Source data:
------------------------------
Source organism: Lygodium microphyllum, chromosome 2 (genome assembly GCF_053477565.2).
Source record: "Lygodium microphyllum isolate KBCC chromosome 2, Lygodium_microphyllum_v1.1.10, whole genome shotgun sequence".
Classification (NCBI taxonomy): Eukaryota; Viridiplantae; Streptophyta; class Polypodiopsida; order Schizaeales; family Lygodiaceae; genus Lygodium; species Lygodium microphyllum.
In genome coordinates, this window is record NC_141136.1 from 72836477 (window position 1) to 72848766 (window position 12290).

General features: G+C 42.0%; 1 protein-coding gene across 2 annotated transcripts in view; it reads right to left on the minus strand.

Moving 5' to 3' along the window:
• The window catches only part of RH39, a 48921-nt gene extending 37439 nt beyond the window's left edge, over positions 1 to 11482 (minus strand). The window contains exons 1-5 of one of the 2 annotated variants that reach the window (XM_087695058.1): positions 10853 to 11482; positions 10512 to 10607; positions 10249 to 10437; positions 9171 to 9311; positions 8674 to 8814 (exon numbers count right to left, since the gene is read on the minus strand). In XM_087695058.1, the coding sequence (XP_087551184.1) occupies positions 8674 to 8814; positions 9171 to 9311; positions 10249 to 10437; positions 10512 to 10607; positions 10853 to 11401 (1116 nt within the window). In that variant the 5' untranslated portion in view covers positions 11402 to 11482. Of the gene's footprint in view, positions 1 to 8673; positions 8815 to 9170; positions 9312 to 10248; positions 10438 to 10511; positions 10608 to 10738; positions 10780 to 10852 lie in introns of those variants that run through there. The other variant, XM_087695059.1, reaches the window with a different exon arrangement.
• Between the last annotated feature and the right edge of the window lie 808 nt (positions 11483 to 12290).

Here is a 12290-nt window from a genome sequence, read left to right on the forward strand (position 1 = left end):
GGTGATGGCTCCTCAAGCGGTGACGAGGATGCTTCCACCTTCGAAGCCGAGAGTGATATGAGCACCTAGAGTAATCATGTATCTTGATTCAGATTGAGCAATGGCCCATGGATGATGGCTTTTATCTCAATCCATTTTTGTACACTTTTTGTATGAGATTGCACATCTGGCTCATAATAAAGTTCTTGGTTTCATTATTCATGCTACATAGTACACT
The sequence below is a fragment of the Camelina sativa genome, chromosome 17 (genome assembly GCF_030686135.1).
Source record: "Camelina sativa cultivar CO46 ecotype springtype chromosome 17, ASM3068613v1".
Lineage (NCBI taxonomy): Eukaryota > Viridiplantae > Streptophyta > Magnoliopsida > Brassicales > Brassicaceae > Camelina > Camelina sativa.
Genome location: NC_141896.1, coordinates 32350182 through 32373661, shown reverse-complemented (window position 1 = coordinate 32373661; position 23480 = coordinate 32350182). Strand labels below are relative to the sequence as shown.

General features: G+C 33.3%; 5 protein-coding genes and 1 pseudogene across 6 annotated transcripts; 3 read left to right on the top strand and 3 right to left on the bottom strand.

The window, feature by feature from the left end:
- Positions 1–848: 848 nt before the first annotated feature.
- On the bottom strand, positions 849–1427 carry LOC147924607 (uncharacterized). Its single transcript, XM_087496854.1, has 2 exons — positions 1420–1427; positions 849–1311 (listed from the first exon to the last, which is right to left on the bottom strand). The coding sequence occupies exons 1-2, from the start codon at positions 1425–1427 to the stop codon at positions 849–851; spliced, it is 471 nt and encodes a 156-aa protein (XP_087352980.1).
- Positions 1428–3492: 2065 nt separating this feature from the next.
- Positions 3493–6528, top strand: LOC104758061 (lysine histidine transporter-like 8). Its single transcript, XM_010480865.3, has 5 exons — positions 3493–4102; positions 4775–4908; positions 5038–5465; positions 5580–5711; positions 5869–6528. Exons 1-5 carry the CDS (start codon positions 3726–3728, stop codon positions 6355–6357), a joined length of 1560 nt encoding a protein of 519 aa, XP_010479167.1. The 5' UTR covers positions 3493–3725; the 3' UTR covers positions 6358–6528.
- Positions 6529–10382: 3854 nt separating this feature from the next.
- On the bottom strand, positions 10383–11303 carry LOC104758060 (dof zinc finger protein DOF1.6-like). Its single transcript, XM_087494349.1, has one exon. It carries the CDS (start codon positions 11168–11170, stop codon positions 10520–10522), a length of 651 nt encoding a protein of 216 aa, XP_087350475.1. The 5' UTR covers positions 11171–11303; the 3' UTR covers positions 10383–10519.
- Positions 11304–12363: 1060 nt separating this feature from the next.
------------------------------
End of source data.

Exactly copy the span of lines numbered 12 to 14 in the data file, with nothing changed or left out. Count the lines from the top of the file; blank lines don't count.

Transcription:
Source record: "Camelina sativa cultivar CO46 ecotype springtype chromosome 17, ASM3068613v1".
Lineage (NCBI taxonomy): Eukaryota > Viridiplantae > Streptophyta > Magnoliopsida > Brassicales > Brassicaceae > Camelina > Camelina sativa.
Genome location: NC_141896.1, coordinates 32350182 through 32373661, shown reverse-complemented (window position 1 = coordinate 32373661; position 23480 = coordinate 32350182). Strand labels below are relative to the sequence as shown.